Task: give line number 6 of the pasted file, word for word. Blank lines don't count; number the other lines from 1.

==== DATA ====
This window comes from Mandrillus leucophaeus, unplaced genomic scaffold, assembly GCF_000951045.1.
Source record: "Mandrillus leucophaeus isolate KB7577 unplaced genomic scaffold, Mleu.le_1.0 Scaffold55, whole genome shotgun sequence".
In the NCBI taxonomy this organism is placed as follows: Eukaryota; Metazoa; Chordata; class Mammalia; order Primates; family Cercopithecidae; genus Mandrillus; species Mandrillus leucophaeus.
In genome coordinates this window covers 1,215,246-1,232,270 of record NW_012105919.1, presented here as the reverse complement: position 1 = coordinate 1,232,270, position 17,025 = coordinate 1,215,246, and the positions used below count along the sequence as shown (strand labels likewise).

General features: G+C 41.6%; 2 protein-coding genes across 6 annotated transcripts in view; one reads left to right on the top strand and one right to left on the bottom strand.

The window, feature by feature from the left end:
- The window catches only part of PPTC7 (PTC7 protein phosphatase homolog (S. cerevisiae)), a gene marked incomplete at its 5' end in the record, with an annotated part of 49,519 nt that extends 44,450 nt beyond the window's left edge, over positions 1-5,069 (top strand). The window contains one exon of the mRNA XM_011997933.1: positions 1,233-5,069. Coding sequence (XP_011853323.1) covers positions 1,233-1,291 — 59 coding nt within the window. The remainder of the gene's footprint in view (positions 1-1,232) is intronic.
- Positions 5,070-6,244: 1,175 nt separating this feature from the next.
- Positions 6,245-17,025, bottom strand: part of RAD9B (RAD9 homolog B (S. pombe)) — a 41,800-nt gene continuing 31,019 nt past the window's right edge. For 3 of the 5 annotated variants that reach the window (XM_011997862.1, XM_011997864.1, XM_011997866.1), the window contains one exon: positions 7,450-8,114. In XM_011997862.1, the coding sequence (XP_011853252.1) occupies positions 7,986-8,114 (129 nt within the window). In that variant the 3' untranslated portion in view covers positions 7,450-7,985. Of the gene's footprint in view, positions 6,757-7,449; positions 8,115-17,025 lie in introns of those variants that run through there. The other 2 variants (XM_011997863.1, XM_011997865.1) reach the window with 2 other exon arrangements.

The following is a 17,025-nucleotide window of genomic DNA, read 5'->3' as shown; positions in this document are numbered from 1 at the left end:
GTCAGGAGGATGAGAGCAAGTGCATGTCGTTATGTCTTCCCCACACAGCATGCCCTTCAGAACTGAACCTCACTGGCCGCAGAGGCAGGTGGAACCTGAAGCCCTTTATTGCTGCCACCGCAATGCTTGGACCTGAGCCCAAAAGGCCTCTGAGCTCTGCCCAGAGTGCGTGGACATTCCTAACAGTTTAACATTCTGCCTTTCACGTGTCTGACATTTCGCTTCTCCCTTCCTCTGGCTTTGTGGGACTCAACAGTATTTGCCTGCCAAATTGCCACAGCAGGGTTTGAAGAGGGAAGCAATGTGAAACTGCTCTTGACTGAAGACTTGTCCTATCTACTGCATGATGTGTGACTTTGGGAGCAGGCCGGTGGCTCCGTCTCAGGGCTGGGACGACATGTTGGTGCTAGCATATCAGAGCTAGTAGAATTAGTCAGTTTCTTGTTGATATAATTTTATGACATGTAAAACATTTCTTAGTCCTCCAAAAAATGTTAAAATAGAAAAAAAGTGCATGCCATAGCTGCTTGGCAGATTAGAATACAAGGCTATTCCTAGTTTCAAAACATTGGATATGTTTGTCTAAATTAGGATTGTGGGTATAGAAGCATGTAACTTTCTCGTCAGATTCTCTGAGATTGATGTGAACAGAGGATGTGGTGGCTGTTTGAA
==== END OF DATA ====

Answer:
The window, feature by feature from the left end: